Making Your Holiday Stories Matter

If you celebrate December holidays, perhaps you’re drawn this month to writing holiday-themed essays and stories. If you’re planning some holiday posts, I have a simple ask: Make them matter. Don’t just outline your family’s traditions or tell us what you’re planning to do for this year’s Solstice or relate a trip to visit the mall Santa. I mean, those can be the bases for amazing stories, yes, but too often as bloggers we feel an obligation to churn out a post or two simply because ‘tis the season, not because those stories are particularly meaningful in any larger sense.

What I’m wanting to revisit here is the enduring yeah write mantra: Your story has to have a “so what.” So you visited Santa and maybe your kid did something amusing, but so what? Did you or your child learn or grow from that experience? So your family has some amazing Hanukah traditions that you trot out every year and you want to share them, but so what? Is there a fresh take on how everyone related to each other that speaks to some larger truth about family, relationships, or ritual? So you’re decorating the house in a special way and you feel all glittery and warm about the experience, but so what? Why should your reader care?

You need to dig deep to find a fresh take on the common experience. But that’s what makes for the best essays – perhaps an unexpected personal revelation, or a character study that reveals the inner workings of a sibling rivalry, or an amusing anecdote that illustrates some larger point about the universal challenges of parenting.

Friend of yeah write Deborah Quinn said it best so long ago when she first named the idea of the “so what” for us, and her words are worth repeating because, as editors, we cling to them when we’re doing things like, say, choosing picks to highlight in the Friday voting post for special notice:

“I know we all want to believe that our painful experiences/cute toddlers/fights with spouses will speak for themselves, will resonate with our readers. But guess what?  They don’t. All our stories need shaping, honing, pruning. They need, in short, a ‘so what.’

Finding the ‘so what’ can be a brutal process because it involves carving away the excess baggage; it means cutting away the pretty image, the graceful sentence, the interesting side-note. When you find that ‘so what’ moment, though, when suddenly all the pieces fall into place and you find your real subject…that’s the moment, as a writer, when it all feels worthwhile.”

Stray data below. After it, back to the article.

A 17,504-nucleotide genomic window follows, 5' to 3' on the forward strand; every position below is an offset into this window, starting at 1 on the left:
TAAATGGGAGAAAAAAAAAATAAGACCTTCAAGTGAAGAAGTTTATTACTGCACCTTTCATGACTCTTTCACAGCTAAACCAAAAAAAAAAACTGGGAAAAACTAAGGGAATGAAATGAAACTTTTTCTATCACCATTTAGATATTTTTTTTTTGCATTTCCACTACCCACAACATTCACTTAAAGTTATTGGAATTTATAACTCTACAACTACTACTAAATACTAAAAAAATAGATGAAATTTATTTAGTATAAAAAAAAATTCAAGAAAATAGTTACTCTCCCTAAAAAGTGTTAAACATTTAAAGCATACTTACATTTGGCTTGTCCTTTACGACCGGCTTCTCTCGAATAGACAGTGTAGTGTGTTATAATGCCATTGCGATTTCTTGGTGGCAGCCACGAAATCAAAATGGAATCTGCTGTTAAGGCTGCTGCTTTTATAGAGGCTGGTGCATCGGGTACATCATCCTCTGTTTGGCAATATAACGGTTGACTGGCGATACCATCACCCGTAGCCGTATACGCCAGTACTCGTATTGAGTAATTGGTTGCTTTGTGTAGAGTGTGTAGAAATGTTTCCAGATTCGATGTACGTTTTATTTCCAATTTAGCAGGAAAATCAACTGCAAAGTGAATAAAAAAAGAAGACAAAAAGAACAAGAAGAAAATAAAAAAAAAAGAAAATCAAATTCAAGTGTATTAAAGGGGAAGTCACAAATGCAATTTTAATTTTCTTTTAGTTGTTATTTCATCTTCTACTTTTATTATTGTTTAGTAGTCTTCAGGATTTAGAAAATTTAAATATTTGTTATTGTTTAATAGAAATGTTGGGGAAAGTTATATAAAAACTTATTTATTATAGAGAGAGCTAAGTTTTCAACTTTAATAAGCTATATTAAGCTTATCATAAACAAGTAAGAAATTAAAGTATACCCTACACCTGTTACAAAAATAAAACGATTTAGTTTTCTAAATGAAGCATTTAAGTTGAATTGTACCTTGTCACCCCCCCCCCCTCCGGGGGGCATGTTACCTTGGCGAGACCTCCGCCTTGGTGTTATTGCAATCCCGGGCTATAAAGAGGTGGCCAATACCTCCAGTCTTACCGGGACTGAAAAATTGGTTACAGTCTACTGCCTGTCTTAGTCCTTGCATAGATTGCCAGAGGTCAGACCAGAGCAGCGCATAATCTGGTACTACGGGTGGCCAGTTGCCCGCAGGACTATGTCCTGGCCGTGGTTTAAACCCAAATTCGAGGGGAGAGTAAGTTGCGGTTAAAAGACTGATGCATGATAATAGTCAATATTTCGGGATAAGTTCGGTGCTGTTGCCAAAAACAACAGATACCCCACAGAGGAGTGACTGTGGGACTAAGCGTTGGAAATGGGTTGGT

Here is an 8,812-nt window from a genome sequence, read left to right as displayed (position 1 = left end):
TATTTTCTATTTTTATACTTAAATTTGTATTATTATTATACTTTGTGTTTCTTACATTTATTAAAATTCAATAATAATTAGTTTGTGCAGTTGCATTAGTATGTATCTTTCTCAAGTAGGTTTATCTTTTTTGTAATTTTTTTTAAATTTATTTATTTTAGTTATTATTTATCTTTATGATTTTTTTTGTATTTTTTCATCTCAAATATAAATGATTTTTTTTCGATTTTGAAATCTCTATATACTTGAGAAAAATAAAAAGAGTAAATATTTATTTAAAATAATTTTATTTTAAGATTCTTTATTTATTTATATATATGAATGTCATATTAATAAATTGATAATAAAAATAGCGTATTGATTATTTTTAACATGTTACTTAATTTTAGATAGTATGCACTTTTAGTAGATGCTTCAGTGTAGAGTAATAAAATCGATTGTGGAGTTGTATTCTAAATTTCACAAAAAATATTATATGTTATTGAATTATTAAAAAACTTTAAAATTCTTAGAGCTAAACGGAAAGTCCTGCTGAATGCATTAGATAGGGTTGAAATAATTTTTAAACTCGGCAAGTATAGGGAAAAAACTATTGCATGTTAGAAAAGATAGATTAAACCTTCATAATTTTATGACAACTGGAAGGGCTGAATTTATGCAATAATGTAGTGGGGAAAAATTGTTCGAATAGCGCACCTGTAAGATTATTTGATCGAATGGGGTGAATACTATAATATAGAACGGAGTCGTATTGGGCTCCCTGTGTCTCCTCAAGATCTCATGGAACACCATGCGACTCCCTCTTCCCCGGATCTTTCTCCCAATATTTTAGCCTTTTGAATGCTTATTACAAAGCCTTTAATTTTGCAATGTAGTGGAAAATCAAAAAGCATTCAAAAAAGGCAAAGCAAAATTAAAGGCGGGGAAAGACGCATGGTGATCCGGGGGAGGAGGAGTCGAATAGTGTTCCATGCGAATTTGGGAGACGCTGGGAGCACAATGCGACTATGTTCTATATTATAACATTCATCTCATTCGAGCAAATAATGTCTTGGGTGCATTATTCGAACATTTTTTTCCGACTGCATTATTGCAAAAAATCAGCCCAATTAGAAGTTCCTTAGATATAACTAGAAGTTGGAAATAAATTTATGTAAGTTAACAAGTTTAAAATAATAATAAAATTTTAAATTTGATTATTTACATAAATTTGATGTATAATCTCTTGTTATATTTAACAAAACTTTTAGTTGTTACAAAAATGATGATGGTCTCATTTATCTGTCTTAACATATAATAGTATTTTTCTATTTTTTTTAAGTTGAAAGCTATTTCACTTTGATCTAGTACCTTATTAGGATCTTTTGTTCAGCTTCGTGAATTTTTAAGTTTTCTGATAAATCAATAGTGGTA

So please, bring us your holiday stories. But figure out why you’re really telling them – find your reason for writing – and I guarantee your readers will embrace your larger meaning.

Yeah write super challenge

The yeah write super challenge #2 may be over and done with, but stay tuned for news for the next one coming in early 2017! Make sure you sign up for our email blast so you don’t miss out on any announcements regarding super challenge #3.[/vc_column_text][/vc_column][/vc_row][vc_row][vc_column][vc_column_text]

Nonfiction know-how:

class is in session

What do you remember from learning to write in school? Did you have a particular teacher who made writing interesting? Did you read a story or article and think “oh, I wish I could write like that?” We get so used to the structured learning in school that sometimes when we’re out on our own in the Real World we’re not sure how to continue – or even begin – the learning process. That’s what this month’s nonfiction know-how is about: finding the master class that’s happening all around you.

Want more info?

Is this your first time here? Check out Sunday’s post which kicked off the week here at yeah write. Our email subscribers can also join us in the yeah write coffeehouse at its home on Facebook. If you’ve never taken the time to read them, please take a moment to familiarize yourself with our submission guidelines. The rules are a little different for each of our challenges and we’d hate to have to send back great writing on a technicality.

Did you happen to end up here because you suddenly saw yeah write in your stats? Sometimes members of our community spot excellent writing and they send those posts on over to us. We hope you don’t mind. Take a look around and get to know our community. We’re sure you’ll be happy here.

Have questions you can’t find the answer to by poking around the site? Email us or find us on Facebook and Twitter and we’ll happily help you out.


How to submit and fully participate in the challenge

Basic yeah write guidelines: 1000 word limit; your entry can be dated no earlier than this past Sunday; nonfiction personal essay, creative opinion piece or mostly true story based on actual events.

1. In the sidebar of this week’s post, please grab the code beneath the nonfiction badge and paste it into the HTML view of your entry
2. Follow the Inlinkz instructions after clicking “add your link” to upload your entry to this week’s challenge grid
3. Your entry should appear immediately on the grid if you don’t receive an error message
4. Please make the rounds to read all the entries in this week’s challenge
5. Consider turning off moderated comments and CAPTCHA on your own blog

Submissions for this week’s challenges will close on Wednesday at 10pm ET. Voting will then open immediately thereafter and close on Thursday at 10pm ET. The winners, as always, will be celebrated on Friday.

Thank you for sharing with us your hard work! Good luck in the challenge…[/vc_column_text][vc_column_text]

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